To help visualize the connections between the places people need to go and the transportation options available to them, a collaboration of nonprofits and philanthropic foundations in the Denver region has created this Regional Equity Atlas that maps out the region’s major origins and destinations in relation to the current and future transit network, emphasizing the enhanced access to opportunity that transit will provide to all of the region’s residents. The goal of this document is to help raise awareness among a wide range of stakeholders about the benefits and opportunities that a robust public transportation network can create, including how issues as housing, jobs, education and health are integrally linked to transportation. The atlas will also help establish a baseline for tracking and measuring equitable outcomes as the Denver region’s transit network is built out, and will further build the case for why the Denver region needs to focus on creating and enhancing access…
The past few months have been an exciting time as large and small communities, representing all corners of the country, have worked on developing collaborative planning processes that will address the unique conditions in their region and which will improve the quality of life for the diverse people that live, work and play there.
These assorted maps show employment intensities, densities, and mixes. We've been working on a number of different regions trying to show the importance of connecting up regional employment clusters to provide higher ridership transit lines. We've written a number of reports based on some of the maps below and the methodology below. Most of these were created using data from the LEHD database. For more information about this dataset visit Cornell University's data and the Census Bureau's On The Map programs.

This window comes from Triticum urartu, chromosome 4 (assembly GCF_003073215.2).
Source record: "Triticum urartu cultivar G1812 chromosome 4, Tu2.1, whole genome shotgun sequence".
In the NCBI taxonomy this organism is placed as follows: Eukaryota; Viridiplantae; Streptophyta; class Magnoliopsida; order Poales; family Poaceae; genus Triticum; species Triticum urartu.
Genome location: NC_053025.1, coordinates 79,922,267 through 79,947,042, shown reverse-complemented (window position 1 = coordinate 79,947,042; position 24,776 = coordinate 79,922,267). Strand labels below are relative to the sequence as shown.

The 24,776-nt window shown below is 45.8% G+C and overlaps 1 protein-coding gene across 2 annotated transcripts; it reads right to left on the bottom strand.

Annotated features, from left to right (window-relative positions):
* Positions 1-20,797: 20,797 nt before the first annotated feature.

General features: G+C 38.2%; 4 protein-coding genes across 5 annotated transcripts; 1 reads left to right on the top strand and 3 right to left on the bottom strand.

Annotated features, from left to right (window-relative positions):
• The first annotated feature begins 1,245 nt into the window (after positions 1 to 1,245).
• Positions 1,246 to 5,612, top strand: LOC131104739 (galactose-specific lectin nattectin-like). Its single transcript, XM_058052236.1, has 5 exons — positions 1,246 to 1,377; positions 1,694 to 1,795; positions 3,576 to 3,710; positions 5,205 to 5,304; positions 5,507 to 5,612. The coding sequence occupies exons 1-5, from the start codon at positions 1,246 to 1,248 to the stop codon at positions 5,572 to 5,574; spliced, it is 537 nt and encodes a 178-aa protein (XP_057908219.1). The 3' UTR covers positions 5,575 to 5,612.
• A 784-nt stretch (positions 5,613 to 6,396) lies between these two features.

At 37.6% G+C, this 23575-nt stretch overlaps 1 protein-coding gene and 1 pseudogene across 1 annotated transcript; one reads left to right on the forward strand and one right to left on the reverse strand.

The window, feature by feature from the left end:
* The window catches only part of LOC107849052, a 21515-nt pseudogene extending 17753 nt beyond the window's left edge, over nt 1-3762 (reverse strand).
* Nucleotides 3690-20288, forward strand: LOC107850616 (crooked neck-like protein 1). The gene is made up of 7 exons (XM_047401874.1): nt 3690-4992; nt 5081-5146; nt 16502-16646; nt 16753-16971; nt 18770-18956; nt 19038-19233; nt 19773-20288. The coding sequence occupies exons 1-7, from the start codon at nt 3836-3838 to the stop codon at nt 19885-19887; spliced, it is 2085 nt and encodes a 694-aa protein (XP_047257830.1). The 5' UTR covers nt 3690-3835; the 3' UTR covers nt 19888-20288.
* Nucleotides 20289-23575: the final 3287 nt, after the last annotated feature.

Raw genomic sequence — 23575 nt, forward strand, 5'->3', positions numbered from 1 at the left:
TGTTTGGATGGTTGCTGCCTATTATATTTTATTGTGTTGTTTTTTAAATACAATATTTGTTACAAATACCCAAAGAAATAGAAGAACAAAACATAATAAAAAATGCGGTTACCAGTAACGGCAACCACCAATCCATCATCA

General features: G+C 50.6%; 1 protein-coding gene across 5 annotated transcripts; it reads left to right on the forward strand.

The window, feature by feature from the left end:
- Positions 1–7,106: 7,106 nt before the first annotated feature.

These maps show employment in the Detroit region and worker proximity to thier chosen employment centers. In general, people will live close to where they work in higher concentrations. Employment centers include local hospitals, Wayne State University, and the Downtown Core.
These maps compare transit zones outside of Manhattan in the New York Tri-State region on a variety of metrics, including housing and transportation costs, median income, the availability of subsidized housing and more.
D.C. Surface Transit commissioned the Brookings Institution to look at funding alternatives for a proposed streetcar. Brookings then subcontracted with Reconnecting America for assistance. Out of that collaboration came “Value Capture and Tax-Increment Financing Options for Streetcar Construction.” Below are the maps and graphics that are inside of the report.
These are maps that were created for a Philadelphia Zoning Code rethink. Data comes from the CNT H+T Index, LEHD Employment data and 2000 Census. A number of these maps do not have Reconnecting America logos so please follow the creative commons license for the maproom and use them freely but give credit.
TOD should not be thought of as a one-size fits all development solution, but rather a paradigm shift to focus on creating high-quality, strong communities connected by a multi-modal transportation network. This report identifies key challenges and opportunities to move toward the transit-oriented development end of the spectrum, as well as identifying key locations, strategies, and tools for accomplishing this shift. The maps within the report can be found below.